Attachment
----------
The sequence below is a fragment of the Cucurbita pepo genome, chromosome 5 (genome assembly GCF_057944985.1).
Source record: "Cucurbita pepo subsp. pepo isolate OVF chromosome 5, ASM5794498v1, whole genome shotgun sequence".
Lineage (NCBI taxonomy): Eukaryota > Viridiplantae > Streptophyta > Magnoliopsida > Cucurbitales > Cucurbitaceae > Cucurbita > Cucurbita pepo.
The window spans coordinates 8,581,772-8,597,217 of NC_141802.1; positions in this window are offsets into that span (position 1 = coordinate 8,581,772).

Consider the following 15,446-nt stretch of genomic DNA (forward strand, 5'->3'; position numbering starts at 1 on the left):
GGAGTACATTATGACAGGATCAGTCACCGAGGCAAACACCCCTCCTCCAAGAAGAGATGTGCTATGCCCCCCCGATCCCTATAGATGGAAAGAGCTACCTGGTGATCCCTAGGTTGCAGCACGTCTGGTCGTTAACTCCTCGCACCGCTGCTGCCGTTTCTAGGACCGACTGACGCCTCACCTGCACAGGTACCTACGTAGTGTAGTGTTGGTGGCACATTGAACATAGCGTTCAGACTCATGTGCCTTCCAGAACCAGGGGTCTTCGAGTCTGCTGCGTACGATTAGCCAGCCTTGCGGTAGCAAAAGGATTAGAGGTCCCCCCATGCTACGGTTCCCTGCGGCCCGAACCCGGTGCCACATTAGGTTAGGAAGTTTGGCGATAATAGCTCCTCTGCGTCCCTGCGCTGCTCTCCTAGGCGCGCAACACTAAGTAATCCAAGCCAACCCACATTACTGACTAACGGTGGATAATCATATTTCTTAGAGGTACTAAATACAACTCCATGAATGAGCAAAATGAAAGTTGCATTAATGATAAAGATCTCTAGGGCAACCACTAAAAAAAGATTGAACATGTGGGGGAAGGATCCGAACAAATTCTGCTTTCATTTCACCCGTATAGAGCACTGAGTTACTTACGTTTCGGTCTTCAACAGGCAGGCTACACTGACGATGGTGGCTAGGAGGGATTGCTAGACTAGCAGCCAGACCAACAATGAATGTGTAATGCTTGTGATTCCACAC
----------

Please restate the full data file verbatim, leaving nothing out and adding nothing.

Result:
The sequence below is a fragment of the Cucurbita pepo genome, chromosome 5 (genome assembly GCF_057944985.1).
Source record: "Cucurbita pepo subsp. pepo isolate OVF chromosome 5, ASM5794498v1, whole genome shotgun sequence".
Lineage (NCBI taxonomy): Eukaryota > Viridiplantae > Streptophyta > Magnoliopsida > Cucurbitales > Cucurbitaceae > Cucurbita > Cucurbita pepo.
The window spans coordinates 8,581,772-8,597,217 of NC_141802.1; positions in this window are offsets into that span (position 1 = coordinate 8,581,772).

Consider the following 15,446-nt stretch of genomic DNA (forward strand, 5'->3'; position numbering starts at 1 on the left):
GGAGTACATTATGACAGGATCAGTCACCGAGGCAAACACCCCTCCTCCAAGAAGAGATGTGCTATGCCCCCCCGATCCCTATAGATGGAAAGAGCTACCTGGTGATCCCTAGGTTGCAGCACGTCTGGTCGTTAACTCCTCGCACCGCTGCTGCCGTTTCTAGGACCGACTGACGCCTCACCTGCACAGGTACCTACGTAGTGTAGTGTTGGTGGCACATTGAACATAGCGTTCAGACTCATGTGCCTTCCAGAACCAGGGGTCTTCGAGTCTGCTGCGTACGATTAGCCAGCCTTGCGGTAGCAAAAGGATTAGAGGTCCCCCCATGCTACGGTTCCCTGCGGCCCGAACCCGGTGCCACATTAGGTTAGGAAGTTTGGCGATAATAGCTCCTCTGCGTCCCTGCGCTGCTCTCCTAGGCGCGCAACACTAAGTAATCCAAGCCAACCCACATTACTGACTAACGGTGGATAATCATATTTCTTAGAGGTACTAAATACAACTCCATGAATGAGCAAAATGAAAGTTGCATTAATGATAAAGATCTCTAGGGCAACCACTAAAAAAAGATTGAACATGTGGGGGAAGGATCCGAACAAATTCTGCTTTCATTTCACCCGTATAGAGCACTGAGTTACTTACGTTTCGGTCTTCAACAGGCAGGCTACACTGACGATGGTGGCTAGGAGGGATTGCTAGACTAGCAGCCAGACCAACAATGAATGTGTAATGCTTGTGATTCCACAC